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Last year, my friend Andi shared this post on sprouting. I was totally intrigued by the sprouted peas. Especially the cost of those peas. $8.05 for 25 pounds seemed like a steal! I had to try them. Like everything, the price of these peas has increased. I got mine through Azure Standard. Today’s cost is $10.30 for 25 pounds or $3.05 for 5 pounds. For just over 41 cents a pound (25 pound bag) that is still very inexpensive! But how do they taste you ask? Yeah, I wondered. In fact it took me some time to actually get around to trying them. I have to say, once I finally got around to it, my entire family was super impressed.
Whole Peas were our Stretchy Bean last week. I love doing Stretchy Beans where we take one type of bean/legume and transform it into 3 or 4 meals. This works very well for me due to several reasons.
- Often times I cook a large pot of beans which means the time consuming parts (soaking and cooking) has been taken care of so I now have the means to prepare a quick meal.
- By deciding on a bean I know what my main dish will consist of for those 3 or 4 meals and no real thinking is needed on my part (always a plus!)
- Beans are fairly inexpensive and really help us stretch our food dollars plus we like them for food storage (see this post on how eating beans can increase your food storage)
I loved the idea of having the peas sprouted. With it being the dead of winter, I find sprouting to be particularly wonderful. Sprouting is a great way to reduce the phytic acid and other anti-nutrients in your grains, seeds, nuts and legumes. Sprouting also increases many of the vitamins in these items. I should tell you, I do not have a fancy sprouter or anything (I do hear they are quite nice though). I either sprout in a jar (for small items) or in a colander (large items like these peas). Turns out great! I’ll share with you what I did for our Stretchy Peas.
First, these peas are small little dehydrated things just like the kind you would plant in the ground. The first thing I did was put 4 1/2 cups of the peas to soak in water with a bit of whey added (1 tablespoon whey per cup of water is what I did). I let that soak for 24 hours. I intended to only soak half that time but that is how my day went.
Next, I decided that our first meal would be a soup. I took 4 cups of the now plump peas out. I had decided that I’d follow the recipe for Pea Soup in Nourishing Traditions by Sally Fallon. Well, I mostly followed it. OK, let’s say I used it as a guide. Her pea soup is for fresh or frozen peas and of course that was not what I was using. The soup also has onions and chicken stock. And I decided to add some spices to it– cumin and turmeric. Next time, I’ll omit the cumin but the turmeric was wonderful. The whole thing is pureed and then topped with sour cream at serving. It was really quite tasty!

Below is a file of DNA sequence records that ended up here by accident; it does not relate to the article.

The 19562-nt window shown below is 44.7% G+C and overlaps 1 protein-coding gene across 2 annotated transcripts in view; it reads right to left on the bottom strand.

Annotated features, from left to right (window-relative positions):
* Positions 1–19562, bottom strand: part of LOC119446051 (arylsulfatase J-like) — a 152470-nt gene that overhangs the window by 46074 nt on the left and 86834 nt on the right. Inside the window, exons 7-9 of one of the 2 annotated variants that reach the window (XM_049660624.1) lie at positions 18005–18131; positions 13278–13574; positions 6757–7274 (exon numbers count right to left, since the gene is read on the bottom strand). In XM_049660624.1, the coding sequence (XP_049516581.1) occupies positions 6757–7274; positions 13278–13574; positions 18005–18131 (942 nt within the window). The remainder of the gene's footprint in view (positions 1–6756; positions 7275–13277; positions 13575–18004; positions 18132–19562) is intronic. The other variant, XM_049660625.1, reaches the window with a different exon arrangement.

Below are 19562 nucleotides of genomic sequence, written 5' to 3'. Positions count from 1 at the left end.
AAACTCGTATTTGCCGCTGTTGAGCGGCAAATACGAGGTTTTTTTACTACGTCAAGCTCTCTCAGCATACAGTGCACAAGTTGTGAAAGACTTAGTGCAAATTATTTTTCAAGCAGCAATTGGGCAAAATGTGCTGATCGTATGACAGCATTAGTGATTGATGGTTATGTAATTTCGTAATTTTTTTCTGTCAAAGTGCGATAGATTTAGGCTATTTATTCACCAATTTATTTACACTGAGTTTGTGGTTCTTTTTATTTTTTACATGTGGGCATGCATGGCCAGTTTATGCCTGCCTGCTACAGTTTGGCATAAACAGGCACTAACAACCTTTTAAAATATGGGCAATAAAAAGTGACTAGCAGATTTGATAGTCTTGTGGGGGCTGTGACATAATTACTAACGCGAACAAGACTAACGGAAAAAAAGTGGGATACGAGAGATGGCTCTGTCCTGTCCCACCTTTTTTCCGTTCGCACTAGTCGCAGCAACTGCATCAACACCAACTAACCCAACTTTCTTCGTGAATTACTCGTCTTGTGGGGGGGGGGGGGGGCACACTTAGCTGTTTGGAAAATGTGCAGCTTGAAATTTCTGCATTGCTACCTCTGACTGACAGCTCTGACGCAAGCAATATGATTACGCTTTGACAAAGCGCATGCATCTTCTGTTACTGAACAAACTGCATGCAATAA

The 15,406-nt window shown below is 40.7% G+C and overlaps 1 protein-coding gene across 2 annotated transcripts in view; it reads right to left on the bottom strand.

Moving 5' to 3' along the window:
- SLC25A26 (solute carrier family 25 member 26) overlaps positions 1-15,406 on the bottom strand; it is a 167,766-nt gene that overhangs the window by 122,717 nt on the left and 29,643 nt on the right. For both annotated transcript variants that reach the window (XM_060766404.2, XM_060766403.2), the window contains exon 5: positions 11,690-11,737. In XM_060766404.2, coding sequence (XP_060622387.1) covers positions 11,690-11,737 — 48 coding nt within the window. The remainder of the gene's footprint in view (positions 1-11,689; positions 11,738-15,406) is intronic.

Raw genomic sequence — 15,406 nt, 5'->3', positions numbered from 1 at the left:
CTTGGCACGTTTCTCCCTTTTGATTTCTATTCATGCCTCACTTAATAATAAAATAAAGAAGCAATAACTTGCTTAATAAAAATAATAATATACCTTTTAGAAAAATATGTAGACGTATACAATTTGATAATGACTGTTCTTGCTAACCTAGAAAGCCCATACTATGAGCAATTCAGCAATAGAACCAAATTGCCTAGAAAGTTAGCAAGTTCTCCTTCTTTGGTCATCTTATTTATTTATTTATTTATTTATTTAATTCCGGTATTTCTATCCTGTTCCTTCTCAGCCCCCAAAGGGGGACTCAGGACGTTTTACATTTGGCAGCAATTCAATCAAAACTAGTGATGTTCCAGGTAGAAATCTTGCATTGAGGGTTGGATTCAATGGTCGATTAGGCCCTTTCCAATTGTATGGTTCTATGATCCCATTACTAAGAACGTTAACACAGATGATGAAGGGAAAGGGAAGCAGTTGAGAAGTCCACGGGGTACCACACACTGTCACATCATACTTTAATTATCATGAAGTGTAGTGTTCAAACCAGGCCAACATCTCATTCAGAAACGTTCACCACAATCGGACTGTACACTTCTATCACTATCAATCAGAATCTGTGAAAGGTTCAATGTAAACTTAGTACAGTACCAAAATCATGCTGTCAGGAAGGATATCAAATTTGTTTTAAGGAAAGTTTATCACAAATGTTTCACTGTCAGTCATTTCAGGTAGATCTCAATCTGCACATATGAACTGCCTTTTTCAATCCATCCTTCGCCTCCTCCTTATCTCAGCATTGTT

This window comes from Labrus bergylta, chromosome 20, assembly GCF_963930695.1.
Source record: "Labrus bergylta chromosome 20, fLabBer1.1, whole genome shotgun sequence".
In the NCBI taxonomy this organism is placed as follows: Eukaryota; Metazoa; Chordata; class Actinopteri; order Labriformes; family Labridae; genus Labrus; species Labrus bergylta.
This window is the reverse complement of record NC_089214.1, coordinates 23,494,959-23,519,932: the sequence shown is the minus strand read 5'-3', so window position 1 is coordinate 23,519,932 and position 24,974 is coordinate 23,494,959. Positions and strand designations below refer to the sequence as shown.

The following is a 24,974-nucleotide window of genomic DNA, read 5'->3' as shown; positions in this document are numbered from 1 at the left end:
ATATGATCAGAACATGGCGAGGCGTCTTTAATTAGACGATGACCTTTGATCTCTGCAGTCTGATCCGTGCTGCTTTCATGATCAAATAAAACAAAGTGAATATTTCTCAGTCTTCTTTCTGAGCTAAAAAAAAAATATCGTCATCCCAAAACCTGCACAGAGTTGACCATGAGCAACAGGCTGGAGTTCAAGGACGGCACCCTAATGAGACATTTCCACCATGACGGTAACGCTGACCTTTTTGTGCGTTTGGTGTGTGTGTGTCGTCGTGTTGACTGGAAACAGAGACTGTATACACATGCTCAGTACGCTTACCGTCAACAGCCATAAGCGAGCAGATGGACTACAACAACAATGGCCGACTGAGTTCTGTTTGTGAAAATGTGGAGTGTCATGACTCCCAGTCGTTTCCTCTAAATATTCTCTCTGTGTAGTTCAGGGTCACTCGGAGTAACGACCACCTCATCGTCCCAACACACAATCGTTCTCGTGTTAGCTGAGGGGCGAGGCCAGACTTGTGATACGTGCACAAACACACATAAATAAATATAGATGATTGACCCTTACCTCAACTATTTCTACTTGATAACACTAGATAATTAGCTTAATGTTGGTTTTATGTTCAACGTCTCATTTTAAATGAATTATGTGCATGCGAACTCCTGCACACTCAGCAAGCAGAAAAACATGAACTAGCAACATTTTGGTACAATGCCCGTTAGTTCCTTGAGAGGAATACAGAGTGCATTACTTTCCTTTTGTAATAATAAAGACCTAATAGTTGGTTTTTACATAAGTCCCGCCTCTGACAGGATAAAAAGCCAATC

Our second meal was based on Egg Foo Yung. I really like Egg Foo Yung and have made it with mung bean sprouts before. I was hopeful that substituting the peas would work out well. Mung beans are considerably more expensive than these peas. I had decided to give the peas an extra sprout day between the soup. This allowed a nice tail on the peas. I have to say, I was wonderfully pleased with the results of this Egg Foo Yung! It was a nice blend of veggies and peas and egg topped with a bone broth gravy. Spectacular! You can see the recipe for Sprouted Pea Egg Foo Yung here.
Our third meal was a Sprouted Pea Salad. Based on the concept of a sprouted lentil salad. First, I steamed the peas for about 30 minutes to make sure they were nice and soft. Then I allowed them to cool to room temperature. Next we mixed in all sort of bite sized vegetables, chunks of cheese, diced avocado and topped it with one of my Design a Dressing concoctions. Then each person could add either leftover salmon or leftover browned beef to their salad. It was a huge hit. The salad made enough for lunch the next day.
Whole peas are definitely a keeper for my house! Good thing since I have 25 pounds of them 🙂 I’m already thinking of recipes I can create to use them in next time. For sure, any split pea style soup would work great with whole peas. Plus I’m thinking Sprouted Pea Patties might be nice or a Sprouted Pea Dip. I suspect that they will work in many of the same applications as lentils or Mung beans do. Let the experiments begin!
What do you think? Would you try these peas?
What would you create?
This post is shared at Simple Lives Thursday